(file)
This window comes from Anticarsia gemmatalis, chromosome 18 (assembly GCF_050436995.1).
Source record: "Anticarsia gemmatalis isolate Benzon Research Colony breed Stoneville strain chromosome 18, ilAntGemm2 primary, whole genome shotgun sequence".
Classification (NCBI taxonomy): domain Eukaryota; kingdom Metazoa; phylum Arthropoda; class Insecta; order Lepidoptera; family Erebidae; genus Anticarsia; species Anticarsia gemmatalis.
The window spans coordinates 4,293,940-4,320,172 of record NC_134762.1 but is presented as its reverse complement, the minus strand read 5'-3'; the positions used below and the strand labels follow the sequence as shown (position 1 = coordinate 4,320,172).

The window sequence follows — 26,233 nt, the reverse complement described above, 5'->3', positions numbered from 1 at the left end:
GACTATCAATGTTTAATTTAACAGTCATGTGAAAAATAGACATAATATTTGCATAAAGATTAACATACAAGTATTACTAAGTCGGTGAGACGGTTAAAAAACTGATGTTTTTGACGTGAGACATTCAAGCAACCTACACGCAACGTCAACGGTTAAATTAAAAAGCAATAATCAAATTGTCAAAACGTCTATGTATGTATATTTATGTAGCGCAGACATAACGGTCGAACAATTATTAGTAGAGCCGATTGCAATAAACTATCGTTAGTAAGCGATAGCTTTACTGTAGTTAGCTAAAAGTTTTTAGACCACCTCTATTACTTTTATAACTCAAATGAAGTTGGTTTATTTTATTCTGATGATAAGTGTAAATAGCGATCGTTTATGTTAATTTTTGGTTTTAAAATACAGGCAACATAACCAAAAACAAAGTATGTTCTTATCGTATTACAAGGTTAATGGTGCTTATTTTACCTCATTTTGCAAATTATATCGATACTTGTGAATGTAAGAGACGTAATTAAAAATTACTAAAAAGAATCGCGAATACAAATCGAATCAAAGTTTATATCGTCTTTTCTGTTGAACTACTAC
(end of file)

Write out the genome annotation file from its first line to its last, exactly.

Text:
This window comes from Anticarsia gemmatalis, chromosome 18 (assembly GCF_050436995.1).
Source record: "Anticarsia gemmatalis isolate Benzon Research Colony breed Stoneville strain chromosome 18, ilAntGemm2 primary, whole genome shotgun sequence".
Classification (NCBI taxonomy): domain Eukaryota; kingdom Metazoa; phylum Arthropoda; class Insecta; order Lepidoptera; family Erebidae; genus Anticarsia; species Anticarsia gemmatalis.
The window spans coordinates 4,293,940-4,320,172 of record NC_134762.1 but is presented as its reverse complement, the minus strand read 5'-3'; the positions used below and the strand labels follow the sequence as shown (position 1 = coordinate 4,320,172).

The window sequence follows — 26,233 nt, the reverse complement described above, 5'->3', positions numbered from 1 at the left end:
GACTATCAATGTTTAATTTAACAGTCATGTGAAAAATAGACATAATATTTGCATAAAGATTAACATACAAGTATTACTAAGTCGGTGAGACGGTTAAAAAACTGATGTTTTTGACGTGAGACATTCAAGCAACCTACACGCAACGTCAACGGTTAAATTAAAAAGCAATAATCAAATTGTCAAAACGTCTATGTATGTATATTTATGTAGCGCAGACATAACGGTCGAACAATTATTAGTAGAGCCGATTGCAATAAACTATCGTTAGTAAGCGATAGCTTTACTGTAGTTAGCTAAAAGTTTTTAGACCACCTCTATTACTTTTATAACTCAAATGAAGTTGGTTTATTTTATTCTGATGATAAGTGTAAATAGCGATCGTTTATGTTAATTTTTGGTTTTAAAATACAGGCAACATAACCAAAAACAAAGTATGTTCTTATCGTATTACAAGGTTAATGGTGCTTATTTTACCTCATTTTGCAAATTATATCGATACTTGTGAATGTAAGAGACGTAATTAAAAATTACTAAAAAGAATCGCGAATACAAATCGAATCAAAGTTTATATCGTCTTTTCTGTTGAACTACTAC